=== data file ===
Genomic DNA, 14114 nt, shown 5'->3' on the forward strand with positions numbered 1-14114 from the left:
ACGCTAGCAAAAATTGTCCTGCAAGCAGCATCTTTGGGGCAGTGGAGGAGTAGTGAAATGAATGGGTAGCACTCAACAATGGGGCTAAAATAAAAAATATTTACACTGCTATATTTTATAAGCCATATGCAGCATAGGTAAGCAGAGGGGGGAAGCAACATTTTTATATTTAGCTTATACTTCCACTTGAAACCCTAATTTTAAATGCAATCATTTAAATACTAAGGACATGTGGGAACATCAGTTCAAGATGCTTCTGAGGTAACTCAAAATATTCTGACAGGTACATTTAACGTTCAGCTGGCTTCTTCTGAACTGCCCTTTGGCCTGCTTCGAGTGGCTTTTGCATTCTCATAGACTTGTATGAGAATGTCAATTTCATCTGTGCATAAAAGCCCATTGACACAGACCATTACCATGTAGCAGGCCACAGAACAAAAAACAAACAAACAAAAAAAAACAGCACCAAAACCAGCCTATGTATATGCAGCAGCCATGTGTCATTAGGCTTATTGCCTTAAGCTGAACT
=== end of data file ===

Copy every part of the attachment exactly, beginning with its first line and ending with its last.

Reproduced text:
Genomic DNA, 14114 nt, shown 5'->3' on the forward strand with positions numbered 1-14114 from the left:
ACGCTAGCAAAAATTGTCCTGCAAGCAGCATCTTTGGGGCAGTGGAGGAGTAGTGAAATGAATGGGTAGCACTCAACAATGGGGCTAAAATAAAAAATATTTACACTGCTATATTTTATAAGCCATATGCAGCATAGGTAAGCAGAGGGGGGAAGCAACATTTTTATATTTAGCTTATACTTCCACTTGAAACCCTAATTTTAAATGCAATCATTTAAATACTAAGGACATGTGGGAACATCAGTTCAAGATGCTTCTGAGGTAACTCAAAATATTCTGACAGGTACATTTAACGTTCAGCTGGCTTCTTCTGAACTGCCCTTTGGCCTGCTTCGAGTGGCTTTTGCATTCTCATAGACTTGTATGAGAATGTCAATTTCATCTGTGCATAAAAGCCCATTGACACAGACCATTACCATGTAGCAGGCCACAGAACAAAAAACAAACAAACAAAAAAAAACAGCACCAAAACCAGCCTATGTATATGCAGCAGCCATGTGTCATTAGGCTTATTGCCTTAAGCTGAACT